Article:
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Moncler to Acquire 70% of Rival Stone Island’s Parent for $1.4 Billion

Two competing luxury sportswear brands, Moncler SpA and Stone Island, will live under the same roof in a deal valued at $1.4 billion.

Moncler will acquire 70 percent of the ski wear brand’s parent SPW from owner Carlo Rivetti and members of his family. SPW in turn will acquire the remaining 30 percent stake from Singapore’s state investor Temasek.

Moncler chairman Remo Ruffini said in a conference call that Stone Island can grow in markets such as Asia and the Americas. “It is precisely in these markets that we need new energy and new inspiration to build our tomorrow,” he said, according to a Bloomberg report.

Stone Island, which has a younger customer base, will also help Moncler grow its luxury appeal in the direct-to-consumer channel.

“Remo and I have decided to combine forces and visions to meet together and with greater strength than ever the challenges we all face. We share the same roots, similar entrepreneurial journeys, and the utmost respect for the profound values of our brands and our people. And we are Italians,” Rivetti, Stone Island’s chairman and CEO, told Business of Fashion.

Moncler has seen sales decline as European countries have closed ski resorts due to the coronavirus pandemic. The brand sells high-end winter jackets favored in those travel destination markets. Stone Island does too, but it’s primarily a wholesaler with only 24 stores versus Moncler’s 218 locations. Both brands have shifted their offerings to include athleisure apparel as consumers migrated to working from home.

Athleisure apparel is expected to remain a strong category even after Covid-19 retreats.

“Companies have shifted that balance between work-from-home and work-to-office, and we expect they will continue to offer more work-from-home [options] than in the past,” Althea Peng, who heads up the fashion and retail practice at McKinsey & Co., said.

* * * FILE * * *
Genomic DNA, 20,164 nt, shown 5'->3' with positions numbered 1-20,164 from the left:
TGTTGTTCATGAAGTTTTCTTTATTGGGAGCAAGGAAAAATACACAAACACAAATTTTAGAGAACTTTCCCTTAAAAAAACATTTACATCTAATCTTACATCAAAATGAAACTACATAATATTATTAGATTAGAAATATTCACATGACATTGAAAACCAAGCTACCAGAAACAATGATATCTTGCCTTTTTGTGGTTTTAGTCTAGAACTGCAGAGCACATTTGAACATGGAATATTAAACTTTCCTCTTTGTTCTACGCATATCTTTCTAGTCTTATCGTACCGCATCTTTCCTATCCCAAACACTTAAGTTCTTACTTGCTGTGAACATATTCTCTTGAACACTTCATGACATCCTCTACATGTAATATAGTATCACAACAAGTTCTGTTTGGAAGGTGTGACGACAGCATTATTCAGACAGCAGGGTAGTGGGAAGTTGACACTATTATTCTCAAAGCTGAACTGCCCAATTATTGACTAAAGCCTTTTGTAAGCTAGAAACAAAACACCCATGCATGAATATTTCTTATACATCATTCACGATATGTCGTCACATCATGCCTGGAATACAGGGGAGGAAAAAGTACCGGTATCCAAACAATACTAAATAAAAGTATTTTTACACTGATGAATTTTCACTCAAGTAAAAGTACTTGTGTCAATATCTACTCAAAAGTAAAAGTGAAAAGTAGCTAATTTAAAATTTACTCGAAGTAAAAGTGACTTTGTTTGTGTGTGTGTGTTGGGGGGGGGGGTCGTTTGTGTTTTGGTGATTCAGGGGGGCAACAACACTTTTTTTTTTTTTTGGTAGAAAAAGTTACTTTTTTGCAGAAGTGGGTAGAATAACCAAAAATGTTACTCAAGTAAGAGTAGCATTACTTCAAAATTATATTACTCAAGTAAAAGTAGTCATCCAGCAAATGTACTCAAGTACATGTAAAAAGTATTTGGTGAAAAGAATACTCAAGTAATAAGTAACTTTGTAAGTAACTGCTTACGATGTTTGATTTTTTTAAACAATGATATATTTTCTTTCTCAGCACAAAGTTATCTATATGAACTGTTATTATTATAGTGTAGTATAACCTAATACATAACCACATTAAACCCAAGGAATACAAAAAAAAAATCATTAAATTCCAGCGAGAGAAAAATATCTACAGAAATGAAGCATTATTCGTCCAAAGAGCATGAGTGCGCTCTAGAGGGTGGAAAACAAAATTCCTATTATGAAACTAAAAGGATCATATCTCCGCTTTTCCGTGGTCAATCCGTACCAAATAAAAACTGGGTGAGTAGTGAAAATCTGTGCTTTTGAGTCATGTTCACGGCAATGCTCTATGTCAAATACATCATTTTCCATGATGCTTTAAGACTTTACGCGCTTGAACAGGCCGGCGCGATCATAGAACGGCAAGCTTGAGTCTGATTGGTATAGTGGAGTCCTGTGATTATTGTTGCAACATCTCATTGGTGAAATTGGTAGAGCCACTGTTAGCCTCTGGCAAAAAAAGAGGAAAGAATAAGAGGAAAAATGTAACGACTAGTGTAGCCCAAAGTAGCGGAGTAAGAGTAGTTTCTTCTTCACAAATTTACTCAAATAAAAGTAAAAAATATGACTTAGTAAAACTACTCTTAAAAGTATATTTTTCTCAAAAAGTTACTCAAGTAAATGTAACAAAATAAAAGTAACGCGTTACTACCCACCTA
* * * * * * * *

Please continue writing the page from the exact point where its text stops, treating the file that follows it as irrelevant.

As for the comfort that’s built into athleisure, Peng added, “Consumers have discovered comfort. The key many be how [brands] blend comfort with what visibly looks like work attire. But consumers will want occasions where they dress up, other than sweats and leggings, and not want to give up comfort entirely.” With the stretch and casualization trend favored for Zoom calls, Peng expects that work attire probably won’t have the prior level of formality when workers return to the office.

McKinsey’s The State of Fashion 2021 report last week, in partnership with Business of Fashion, noted that it expects the luxury sector to see further consolidation. “The luxury industry was already busy consolidating long before the pandemic, as giants squeezed out mid-sized brands unable to compete with the scale of strategic conglomerates,” the report said.

Many on Wall Street expect luxury to do well in the aftermath of Covid-19 as consumers begin to travel again, and now—and even next year—could be a good time to snatch up better brands that will benefit once jetsetters return to their wanderlust ways.

When Capri Holdings Ltd. reported first-quarter earnings on Nov. 5, CEO John Idol said he didn’t think the travel retail will see any kind of “significant recovery until calendar 2022.” Duty-free shopping and other sporting destinations, such as shops at ski resorts, have been severely impacted by the pandemic.

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